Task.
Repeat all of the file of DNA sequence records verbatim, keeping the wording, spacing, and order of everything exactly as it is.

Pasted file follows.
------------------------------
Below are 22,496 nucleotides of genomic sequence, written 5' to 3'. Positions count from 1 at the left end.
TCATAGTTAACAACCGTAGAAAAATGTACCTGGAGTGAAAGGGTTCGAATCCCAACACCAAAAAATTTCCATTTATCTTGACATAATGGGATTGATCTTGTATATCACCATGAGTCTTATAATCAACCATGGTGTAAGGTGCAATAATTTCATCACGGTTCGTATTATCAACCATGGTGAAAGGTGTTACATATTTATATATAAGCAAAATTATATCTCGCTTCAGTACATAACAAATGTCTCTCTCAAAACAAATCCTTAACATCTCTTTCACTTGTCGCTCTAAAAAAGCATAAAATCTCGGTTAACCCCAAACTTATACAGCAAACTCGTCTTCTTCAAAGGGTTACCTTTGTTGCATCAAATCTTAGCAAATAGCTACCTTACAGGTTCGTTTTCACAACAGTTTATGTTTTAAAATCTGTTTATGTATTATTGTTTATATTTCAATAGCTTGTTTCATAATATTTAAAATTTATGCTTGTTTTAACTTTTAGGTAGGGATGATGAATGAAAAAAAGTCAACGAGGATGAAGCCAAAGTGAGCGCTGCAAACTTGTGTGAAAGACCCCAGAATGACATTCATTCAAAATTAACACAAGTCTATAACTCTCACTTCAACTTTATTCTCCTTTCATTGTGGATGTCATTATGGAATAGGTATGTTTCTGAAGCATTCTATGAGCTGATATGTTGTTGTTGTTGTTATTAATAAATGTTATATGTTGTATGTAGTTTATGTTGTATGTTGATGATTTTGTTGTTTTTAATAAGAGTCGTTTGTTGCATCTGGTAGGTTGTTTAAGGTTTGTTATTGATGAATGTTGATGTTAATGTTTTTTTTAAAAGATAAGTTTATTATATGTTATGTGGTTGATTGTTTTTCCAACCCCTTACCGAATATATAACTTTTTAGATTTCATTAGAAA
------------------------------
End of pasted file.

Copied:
Below are 22,496 nucleotides of genomic sequence, written 5' to 3'. Positions count from 1 at the left end.
TCATAGTTAACAACCGTAGAAAAATGTACCTGGAGTGAAAGGGTTCGAATCCCAACACCAAAAAATTTCCATTTATCTTGACATAATGGGATTGATCTTGTATATCACCATGAGTCTTATAATCAACCATGGTGTAAGGTGCAATAATTTCATCACGGTTCGTATTATCAACCATGGTGAAAGGTGTTACATATTTATATATAAGCAAAATTATATCTCGCTTCAGTACATAACAAATGTCTCTCTCAAAACAAATCCTTAACATCTCTTTCACTTGTCGCTCTAAAAAAGCATAAAATCTCGGTTAACCCCAAACTTATACAGCAAACTCGTCTTCTTCAAAGGGTTACCTTTGTTGCATCAAATCTTAGCAAATAGCTACCTTACAGGTTCGTTTTCACAACAGTTTATGTTTTAAAATCTGTTTATGTATTATTGTTTATATTTCAATAGCTTGTTTCATAATATTTAAAATTTATGCTTGTTTTAACTTTTAGGTAGGGATGATGAATGAAAAAAAGTCAACGAGGATGAAGCCAAAGTGAGCGCTGCAAACTTGTGTGAAAGACCCCAGAATGACATTCATTCAAAATTAACACAAGTCTATAACTCTCACTTCAACTTTATTCTCCTTTCATTGTGGATGTCATTATGGAATAGGTATGTTTCTGAAGCATTCTATGAGCTGATATGTTGTTGTTGTTGTTATTAATAAATGTTATATGTTGTATGTAGTTTATGTTGTATGTTGATGATTTTGTTGTTTTTAATAAGAGTCGTTTGTTGCATCTGGTAGGTTGTTTAAGGTTTGTTATTGATGAATGTTGATGTTAATGTTTTTTTTAAAAGATAAGTTTATTATATGTTATGTGGTTGATTGTTTTTCCAACCCCTTACCGAATATATAACTTTTTAGATTTCATTAGAAA